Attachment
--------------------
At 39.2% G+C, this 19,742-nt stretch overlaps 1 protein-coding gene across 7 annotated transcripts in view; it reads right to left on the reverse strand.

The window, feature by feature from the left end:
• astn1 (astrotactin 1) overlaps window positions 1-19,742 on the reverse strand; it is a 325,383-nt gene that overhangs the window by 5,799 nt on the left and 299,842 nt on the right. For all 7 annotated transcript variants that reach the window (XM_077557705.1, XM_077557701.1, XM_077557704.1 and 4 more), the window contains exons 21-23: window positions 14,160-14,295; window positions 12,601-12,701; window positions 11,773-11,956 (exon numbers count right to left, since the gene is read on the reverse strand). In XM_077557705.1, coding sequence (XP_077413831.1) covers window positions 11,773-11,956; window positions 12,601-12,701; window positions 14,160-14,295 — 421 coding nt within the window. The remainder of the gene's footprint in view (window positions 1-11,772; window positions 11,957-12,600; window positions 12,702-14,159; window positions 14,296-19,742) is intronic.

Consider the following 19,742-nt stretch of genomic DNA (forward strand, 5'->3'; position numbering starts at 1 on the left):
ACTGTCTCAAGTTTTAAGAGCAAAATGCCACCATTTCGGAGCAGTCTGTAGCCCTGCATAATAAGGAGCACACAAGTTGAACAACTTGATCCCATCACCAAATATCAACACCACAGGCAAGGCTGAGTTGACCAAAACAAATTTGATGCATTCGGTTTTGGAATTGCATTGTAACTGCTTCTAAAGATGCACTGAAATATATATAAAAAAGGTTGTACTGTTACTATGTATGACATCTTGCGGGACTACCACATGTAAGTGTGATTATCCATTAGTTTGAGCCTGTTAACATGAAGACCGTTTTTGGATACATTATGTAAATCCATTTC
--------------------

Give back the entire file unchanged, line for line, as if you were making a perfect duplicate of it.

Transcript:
At 39.2% G+C, this 19,742-nt stretch overlaps 1 protein-coding gene across 7 annotated transcripts in view; it reads right to left on the reverse strand.

The window, feature by feature from the left end:
• astn1 (astrotactin 1) overlaps window positions 1-19,742 on the reverse strand; it is a 325,383-nt gene that overhangs the window by 5,799 nt on the left and 299,842 nt on the right. For all 7 annotated transcript variants that reach the window (XM_077557705.1, XM_077557701.1, XM_077557704.1 and 4 more), the window contains exons 21-23: window positions 14,160-14,295; window positions 12,601-12,701; window positions 11,773-11,956 (exon numbers count right to left, since the gene is read on the reverse strand). In XM_077557705.1, coding sequence (XP_077413831.1) covers window positions 11,773-11,956; window positions 12,601-12,701; window positions 14,160-14,295 — 421 coding nt within the window. The remainder of the gene's footprint in view (window positions 1-11,772; window positions 11,957-12,600; window positions 12,702-14,159; window positions 14,296-19,742) is intronic.

Consider the following 19,742-nt stretch of genomic DNA (forward strand, 5'->3'; position numbering starts at 1 on the left):
ACTGTCTCAAGTTTTAAGAGCAAAATGCCACCATTTCGGAGCAGTCTGTAGCCCTGCATAATAAGGAGCACACAAGTTGAACAACTTGATCCCATCACCAAATATCAACACCACAGGCAAGGCTGAGTTGACCAAAACAAATTTGATGCATTCGGTTTTGGAATTGCATTGTAACTGCTTCTAAAGATGCACTGAAATATATATAAAAAAGGTTGTACTGTTACTATGTATGACATCTTGCGGGACTACCACATGTAAGTGTGATTATCCATTAGTTTGAGCCTGTTAACATGAAGACCGTTTTTGGATACATTATGTAAATCCATTTC